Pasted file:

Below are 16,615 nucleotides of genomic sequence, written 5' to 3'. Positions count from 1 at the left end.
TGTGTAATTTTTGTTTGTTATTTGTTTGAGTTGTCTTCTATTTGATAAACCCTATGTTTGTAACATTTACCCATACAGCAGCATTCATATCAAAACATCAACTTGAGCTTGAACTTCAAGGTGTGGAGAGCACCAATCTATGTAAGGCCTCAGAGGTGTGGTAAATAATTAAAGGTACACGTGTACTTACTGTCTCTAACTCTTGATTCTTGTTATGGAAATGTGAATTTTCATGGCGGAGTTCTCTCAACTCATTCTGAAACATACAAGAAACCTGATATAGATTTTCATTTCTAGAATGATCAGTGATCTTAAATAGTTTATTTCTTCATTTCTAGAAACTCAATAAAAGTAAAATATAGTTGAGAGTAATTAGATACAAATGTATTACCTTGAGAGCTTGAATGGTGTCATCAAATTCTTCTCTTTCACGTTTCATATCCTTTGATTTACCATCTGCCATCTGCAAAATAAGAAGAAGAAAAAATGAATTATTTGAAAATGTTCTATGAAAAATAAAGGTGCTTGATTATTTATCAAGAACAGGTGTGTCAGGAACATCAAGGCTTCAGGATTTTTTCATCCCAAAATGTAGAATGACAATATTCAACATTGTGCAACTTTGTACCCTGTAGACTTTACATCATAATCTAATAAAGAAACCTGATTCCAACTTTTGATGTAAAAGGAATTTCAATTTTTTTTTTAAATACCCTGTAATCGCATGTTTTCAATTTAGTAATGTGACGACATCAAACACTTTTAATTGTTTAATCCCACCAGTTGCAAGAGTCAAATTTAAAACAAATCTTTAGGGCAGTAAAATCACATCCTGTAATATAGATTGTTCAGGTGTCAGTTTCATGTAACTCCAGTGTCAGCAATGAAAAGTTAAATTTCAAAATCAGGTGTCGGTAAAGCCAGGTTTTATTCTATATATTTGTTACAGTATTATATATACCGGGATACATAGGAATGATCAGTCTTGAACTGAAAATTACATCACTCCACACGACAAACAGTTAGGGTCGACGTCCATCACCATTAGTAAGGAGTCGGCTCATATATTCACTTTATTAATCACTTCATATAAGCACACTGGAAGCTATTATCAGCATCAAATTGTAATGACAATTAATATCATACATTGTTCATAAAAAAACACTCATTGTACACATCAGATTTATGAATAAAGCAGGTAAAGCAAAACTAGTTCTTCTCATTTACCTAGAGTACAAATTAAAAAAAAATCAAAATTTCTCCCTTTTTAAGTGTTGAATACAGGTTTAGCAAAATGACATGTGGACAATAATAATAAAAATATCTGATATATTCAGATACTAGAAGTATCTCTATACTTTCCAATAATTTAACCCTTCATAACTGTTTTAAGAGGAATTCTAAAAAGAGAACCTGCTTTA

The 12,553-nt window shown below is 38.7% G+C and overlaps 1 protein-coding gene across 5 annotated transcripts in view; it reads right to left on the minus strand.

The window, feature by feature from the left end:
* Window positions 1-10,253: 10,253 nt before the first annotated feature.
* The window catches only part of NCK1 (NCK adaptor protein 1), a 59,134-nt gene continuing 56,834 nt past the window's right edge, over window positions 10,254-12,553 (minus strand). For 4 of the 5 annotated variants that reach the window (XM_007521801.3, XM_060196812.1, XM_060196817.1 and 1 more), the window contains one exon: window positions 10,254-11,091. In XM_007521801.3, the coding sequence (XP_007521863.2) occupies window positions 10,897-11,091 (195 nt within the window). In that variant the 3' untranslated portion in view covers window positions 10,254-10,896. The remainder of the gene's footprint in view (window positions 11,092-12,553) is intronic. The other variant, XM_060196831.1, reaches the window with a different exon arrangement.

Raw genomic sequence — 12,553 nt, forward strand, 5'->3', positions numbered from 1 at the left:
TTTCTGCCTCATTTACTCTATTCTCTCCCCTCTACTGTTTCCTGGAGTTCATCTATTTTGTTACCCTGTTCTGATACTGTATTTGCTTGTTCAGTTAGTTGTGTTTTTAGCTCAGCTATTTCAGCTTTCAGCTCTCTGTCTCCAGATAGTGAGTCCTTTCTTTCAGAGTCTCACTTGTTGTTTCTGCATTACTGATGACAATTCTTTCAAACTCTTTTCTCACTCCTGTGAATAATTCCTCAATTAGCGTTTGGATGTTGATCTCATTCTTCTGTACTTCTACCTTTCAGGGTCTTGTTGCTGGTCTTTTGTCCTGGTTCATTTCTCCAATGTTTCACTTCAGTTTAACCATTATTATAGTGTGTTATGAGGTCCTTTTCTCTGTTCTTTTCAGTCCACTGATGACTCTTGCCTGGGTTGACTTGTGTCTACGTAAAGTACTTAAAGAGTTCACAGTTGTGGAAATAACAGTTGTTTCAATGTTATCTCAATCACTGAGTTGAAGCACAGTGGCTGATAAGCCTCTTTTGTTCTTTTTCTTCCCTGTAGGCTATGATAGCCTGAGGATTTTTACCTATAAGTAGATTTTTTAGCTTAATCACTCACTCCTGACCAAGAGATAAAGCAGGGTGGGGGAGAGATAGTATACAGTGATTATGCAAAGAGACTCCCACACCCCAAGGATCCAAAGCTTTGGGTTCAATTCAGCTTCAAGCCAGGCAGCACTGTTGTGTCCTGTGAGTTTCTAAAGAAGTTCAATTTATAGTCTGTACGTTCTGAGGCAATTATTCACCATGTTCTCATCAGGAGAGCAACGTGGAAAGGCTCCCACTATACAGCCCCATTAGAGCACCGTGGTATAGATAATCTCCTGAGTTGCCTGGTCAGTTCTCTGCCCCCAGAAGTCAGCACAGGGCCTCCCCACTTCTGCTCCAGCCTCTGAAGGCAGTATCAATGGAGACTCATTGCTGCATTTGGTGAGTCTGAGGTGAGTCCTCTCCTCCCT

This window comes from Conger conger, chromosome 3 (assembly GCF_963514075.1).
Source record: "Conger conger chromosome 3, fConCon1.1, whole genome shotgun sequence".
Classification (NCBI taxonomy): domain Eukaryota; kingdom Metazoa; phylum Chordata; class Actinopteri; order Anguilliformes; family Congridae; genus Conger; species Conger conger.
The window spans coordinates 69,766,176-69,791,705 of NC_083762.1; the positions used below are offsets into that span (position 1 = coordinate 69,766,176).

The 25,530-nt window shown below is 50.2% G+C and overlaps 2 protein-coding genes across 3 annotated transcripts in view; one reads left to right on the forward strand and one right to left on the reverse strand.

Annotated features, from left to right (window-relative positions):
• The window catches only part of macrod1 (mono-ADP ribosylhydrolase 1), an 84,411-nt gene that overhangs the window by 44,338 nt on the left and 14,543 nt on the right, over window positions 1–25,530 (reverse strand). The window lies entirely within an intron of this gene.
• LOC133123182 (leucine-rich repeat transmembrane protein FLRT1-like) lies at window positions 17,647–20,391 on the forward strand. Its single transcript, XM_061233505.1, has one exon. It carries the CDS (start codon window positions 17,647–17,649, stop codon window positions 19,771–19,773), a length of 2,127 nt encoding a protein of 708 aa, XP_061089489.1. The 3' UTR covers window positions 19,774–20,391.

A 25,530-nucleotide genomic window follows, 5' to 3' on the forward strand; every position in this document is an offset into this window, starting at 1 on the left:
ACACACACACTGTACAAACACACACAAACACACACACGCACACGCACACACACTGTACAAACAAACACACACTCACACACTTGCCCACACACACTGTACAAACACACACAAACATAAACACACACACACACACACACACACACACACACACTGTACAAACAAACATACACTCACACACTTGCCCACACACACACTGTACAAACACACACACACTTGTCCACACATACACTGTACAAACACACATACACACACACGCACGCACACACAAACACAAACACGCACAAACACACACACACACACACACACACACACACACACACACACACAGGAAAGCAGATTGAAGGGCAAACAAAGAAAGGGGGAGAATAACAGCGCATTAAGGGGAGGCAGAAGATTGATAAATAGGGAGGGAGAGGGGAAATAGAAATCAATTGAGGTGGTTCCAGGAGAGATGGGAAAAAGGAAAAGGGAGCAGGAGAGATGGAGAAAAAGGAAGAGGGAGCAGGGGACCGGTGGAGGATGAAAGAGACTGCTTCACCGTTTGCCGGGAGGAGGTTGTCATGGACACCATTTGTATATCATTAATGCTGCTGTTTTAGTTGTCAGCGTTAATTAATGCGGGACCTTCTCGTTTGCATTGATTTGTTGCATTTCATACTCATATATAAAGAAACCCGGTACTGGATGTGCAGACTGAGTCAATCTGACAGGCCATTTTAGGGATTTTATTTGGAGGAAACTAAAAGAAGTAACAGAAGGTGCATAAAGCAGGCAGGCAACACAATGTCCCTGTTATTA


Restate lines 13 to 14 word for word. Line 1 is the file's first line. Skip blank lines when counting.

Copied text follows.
The 25,530-nt window shown below is 50.2% G+C and overlaps 2 protein-coding genes across 3 annotated transcripts in view; one reads left to right on the forward strand and one right to left on the reverse strand.

Annotated features, from left to right (window-relative positions):